REVIEW: “The Tangled Web: A Guide to Securing Modern Web Applications”, Michael Zalewski
“The Tangled Web: A Guide to Securing Modern Web Applications”, Michael Zalewski, 2012, 978-1-59327-388-0, U$49.95/C$52.95
%A Michael Zalewski
%C 555 De Haro Street, Suite 250, San Francisco, CA 94107
%G 978-1-59327-388-0 1-59327-388-6
%I No Starch Press
%O U$49.95/C$52.95 415-863-9900 fax 415-863-9950 firstname.lastname@example.org
%O Audience a Tech 2 Writing 1 (see revfaq.htm for explanation)
%P 299 p.
%T “The Tangled Web: A Guide to Securing Modern Web Applications”
In the preface, the author dismisses security experts as academic, ineffectually worried, and unaware of the importance of the Web. (Zalewski makes reference to a “confused deputy problem” being “regularly” referred to in academic security literature. I’ve never heard of it.) He blames them for the current insecure state of Web applications. I suspect this is a bit unfair, given the “citizen programmer” status of huge numbers of Web projects, and the time and feature pressure this places on the rest. It is unfortunate that some security specialists have not regarded the Web as significant, but it is critical that most security specialist don’t know how to program, and most programmers don’t care anything about security.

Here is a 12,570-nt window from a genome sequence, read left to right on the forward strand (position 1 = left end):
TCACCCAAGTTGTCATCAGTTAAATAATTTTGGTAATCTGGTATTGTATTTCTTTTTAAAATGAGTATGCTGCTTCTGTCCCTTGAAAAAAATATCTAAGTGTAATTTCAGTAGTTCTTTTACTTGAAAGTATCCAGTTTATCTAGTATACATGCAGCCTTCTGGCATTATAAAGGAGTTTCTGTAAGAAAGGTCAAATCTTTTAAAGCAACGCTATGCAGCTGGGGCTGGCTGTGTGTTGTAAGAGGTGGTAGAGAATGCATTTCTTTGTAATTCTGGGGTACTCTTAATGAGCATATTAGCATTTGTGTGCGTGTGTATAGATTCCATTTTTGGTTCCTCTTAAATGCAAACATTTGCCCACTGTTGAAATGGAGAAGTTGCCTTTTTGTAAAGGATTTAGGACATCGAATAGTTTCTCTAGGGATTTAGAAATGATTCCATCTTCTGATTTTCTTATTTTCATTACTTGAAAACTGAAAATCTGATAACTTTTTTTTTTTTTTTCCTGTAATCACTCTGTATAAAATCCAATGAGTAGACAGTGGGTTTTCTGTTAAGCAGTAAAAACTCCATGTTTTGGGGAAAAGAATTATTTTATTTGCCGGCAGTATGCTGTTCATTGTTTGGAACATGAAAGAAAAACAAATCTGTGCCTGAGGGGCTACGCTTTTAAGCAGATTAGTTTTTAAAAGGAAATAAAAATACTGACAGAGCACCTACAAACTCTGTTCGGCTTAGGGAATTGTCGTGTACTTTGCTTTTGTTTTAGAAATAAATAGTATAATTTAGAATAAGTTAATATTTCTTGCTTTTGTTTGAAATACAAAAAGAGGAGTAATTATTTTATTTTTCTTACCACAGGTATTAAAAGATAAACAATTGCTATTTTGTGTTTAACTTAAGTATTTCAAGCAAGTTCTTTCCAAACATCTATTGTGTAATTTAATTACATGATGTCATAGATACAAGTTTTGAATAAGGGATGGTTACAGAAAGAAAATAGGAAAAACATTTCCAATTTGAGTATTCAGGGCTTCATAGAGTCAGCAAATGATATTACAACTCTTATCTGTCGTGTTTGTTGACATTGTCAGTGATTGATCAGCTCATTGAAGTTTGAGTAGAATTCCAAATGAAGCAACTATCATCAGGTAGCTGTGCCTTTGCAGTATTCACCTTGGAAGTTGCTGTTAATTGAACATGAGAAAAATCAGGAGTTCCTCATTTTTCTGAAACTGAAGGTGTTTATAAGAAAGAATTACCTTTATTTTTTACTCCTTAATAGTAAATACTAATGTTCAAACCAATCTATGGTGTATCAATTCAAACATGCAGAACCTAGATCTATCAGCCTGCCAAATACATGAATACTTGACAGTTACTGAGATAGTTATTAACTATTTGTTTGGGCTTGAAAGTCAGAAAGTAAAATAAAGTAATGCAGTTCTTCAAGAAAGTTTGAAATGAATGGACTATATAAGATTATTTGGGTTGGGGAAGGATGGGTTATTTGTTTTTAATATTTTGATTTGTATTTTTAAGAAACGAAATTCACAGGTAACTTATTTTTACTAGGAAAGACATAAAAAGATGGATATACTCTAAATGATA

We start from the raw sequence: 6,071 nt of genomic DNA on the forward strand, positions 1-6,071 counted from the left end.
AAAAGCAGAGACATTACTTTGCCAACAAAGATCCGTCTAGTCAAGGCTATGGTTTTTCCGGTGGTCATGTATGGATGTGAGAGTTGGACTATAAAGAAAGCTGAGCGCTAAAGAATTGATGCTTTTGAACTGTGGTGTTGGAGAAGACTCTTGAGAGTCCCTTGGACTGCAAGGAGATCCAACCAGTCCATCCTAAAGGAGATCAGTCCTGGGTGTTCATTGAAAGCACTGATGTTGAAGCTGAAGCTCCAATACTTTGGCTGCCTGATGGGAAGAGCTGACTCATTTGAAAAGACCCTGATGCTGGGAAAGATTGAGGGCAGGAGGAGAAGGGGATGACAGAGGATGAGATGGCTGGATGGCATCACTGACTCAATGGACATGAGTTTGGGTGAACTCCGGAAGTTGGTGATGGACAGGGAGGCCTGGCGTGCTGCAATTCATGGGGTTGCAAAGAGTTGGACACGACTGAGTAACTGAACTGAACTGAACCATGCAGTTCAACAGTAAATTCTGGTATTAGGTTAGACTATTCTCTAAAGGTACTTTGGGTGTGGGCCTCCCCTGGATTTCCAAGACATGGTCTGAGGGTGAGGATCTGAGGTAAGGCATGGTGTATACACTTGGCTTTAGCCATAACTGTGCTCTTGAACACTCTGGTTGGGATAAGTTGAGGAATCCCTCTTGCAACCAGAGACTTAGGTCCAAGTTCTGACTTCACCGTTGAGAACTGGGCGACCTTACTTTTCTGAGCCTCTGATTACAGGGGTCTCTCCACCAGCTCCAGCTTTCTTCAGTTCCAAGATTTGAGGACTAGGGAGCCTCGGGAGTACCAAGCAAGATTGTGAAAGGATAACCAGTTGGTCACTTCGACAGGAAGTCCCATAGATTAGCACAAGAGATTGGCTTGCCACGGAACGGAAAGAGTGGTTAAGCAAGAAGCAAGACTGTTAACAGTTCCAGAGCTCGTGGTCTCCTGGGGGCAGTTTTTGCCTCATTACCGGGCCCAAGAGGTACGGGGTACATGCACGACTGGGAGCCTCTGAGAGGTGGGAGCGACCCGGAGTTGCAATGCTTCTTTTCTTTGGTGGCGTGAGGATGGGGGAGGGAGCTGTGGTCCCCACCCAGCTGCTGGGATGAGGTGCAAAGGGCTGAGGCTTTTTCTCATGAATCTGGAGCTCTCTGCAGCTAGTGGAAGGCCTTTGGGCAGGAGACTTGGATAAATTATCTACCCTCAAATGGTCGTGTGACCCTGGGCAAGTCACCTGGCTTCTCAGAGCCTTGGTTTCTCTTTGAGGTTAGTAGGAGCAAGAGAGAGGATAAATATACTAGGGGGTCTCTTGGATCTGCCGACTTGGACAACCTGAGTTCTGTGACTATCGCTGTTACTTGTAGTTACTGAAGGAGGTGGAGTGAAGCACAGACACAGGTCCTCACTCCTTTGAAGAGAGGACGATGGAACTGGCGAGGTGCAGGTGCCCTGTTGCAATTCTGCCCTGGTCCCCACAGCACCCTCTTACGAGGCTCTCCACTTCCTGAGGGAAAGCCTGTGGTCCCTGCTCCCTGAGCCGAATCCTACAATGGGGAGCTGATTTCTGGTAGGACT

He also says the book is about repentance, and a step towards normalcy. (Normalcy is not defined.
Chapter one is an introduction, both to information security, and to Web application development. Starting off by misattributing one of Gene Spafford’s quotes, the author complains about any and all attempts to structure or define security. (Rather inconsistently, while he derides taxonomies, he does recommend designing systems so as to deal with “classes” of bugs. The difference between a class and a taxon is not explained.)
Part two turns to browser security features. Chapter nine talks about isolating content, so that different sites or documents don’t interfere with each other. Determining where and to whom a page belongs is addressed in chapter ten. Chapter eleven expands the details of problems caused by allowing disparate documents to interact. Other security boundaries, such as local storage, networks, ports, and cookies, are reviewed in chapter twelve. Recognizing content, when the “Content-Type” description may be problematic, is in chapter thirteen. Chapter fourteen suggests ways to deal with malicious scripts. Specifically setting or raising permissions is discussed in chapter fifteen.
Part three looks ahead to Web application security issues as they may develop in the future. New and coming security features are noted in chapters sixteen and seventeen. Chapter eighteen reviews the all-too-common Web vulnerabilities (such as cross-site scripting and “Referer” leakage).
Absent the complaints about the rest of the security field, this is a decent and technical guide to problems which should be considered for any Web application project. It’s not a cookbook, but provides solid advice for designers and developers.
copyright, Robert M. Slade 2013 BKTNGWEB.RVW 20121207